A Florida investor is suing the online stock trading platform Robinhood after its services were interrupted for nearly the entire day March 2, causing users to miss a huge stock market rally.
Travis Taaffe of Sarasota County, Fla. claims he was relying on Robinhood and its failure caused him to miss out on substantial market gains. He filed for class-action status on behalf of all similarly affected users in U.S. District Court for the Middle District of Florida.
In addition to seeking class-action status, Taaffe requests damages, plus interest, and asks the court to require that “defendants’ systems are capable of handling its customers’ and/or users’ securities transactions even in a time of heavy trading volume, as well as requiring defendants to implement adequate redundancy or backup processes.”
On March 2, the Dow Jones Industrial Average rose over 1,294 points, the S&P 500 rose 136 points, and the Nasdaq rose 384 points in the biggest point gain in a single day in history.
Robinhood, which launched in 2015, offers a mobile app and website allowing users to invest in stocks, ETFs, and options through Robinhood Financial and crypto trading through Robinhood Crypto. The company has no storefront offices and charges no fees.
Robinhood reports about 10 million users and its main source of revenue comes from interest earned on customers’ cash balances and margin lending.
Shortly after the markets opened Monday, Robinhood experienced technical difficulties.
“Robinhood’s entire trading platform was completely inaccessible and unavailable to all of its customers and/or users,” the complaint said. “Customers and/or users were not even able to access their cash, securities and/or other property kept on the Robinhood platform, let alone use Robinhood’s services to buy, sell or trade securities.”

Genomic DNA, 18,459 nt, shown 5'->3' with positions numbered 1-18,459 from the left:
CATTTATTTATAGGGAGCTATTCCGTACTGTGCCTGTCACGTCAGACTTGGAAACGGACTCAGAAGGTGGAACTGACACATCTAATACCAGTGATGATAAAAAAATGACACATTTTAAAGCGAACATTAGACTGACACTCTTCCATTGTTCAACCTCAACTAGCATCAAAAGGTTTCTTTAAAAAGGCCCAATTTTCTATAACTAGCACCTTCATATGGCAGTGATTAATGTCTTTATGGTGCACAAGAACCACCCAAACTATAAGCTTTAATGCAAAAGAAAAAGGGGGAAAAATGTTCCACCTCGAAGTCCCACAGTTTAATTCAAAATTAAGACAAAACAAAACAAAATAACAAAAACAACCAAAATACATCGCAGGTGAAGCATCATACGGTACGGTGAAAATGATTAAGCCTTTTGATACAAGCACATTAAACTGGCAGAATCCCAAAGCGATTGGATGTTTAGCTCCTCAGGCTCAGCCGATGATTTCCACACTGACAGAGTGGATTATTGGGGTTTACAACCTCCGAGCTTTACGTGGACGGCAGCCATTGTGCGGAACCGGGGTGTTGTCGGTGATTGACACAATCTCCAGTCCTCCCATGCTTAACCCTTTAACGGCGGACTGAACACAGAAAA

At one point during the day, Robinhood sent users an email: “This morning, starting at 9:33 AM ET, we started experiencing downtime across our platform. These issues are affecting functionality on Robinhood, including your ability to trade.”
It was not until 2:19 a.m. on March 3 that Robinhood announced on its Twitter account that, “Robinhood is currently back up and running. We’re testing through the night, and you may observe some downtime as we prepare for tomorrow,” the complaint said.
There were additional outages on March 3, Taaffe’s complaint alleged. That same day, in a blog post on Robinhood’s website, company co-CEOs Baiju Bhatt and Vlad Tenev addressed the outage.
“We now understand the cause of the outage was stress on our infrastructure—
which struggled with unprecedented load,” the post read. “That in turn led to a “thundering herd” effect—triggering a failure of our DNS system.
“Multiple factors contributed to the unprecedented load that ultimately led to the outages. The factors included, among others, highly volatile and historic market conditions; record volume; and record account sign-ups.”
InsuranceNewsNet Senior Editor John Hilton has covered business and other beats in more than 20 years of daily journalism. John may be reached at email@example.com. Follow him on Twitter @INNJohnH.
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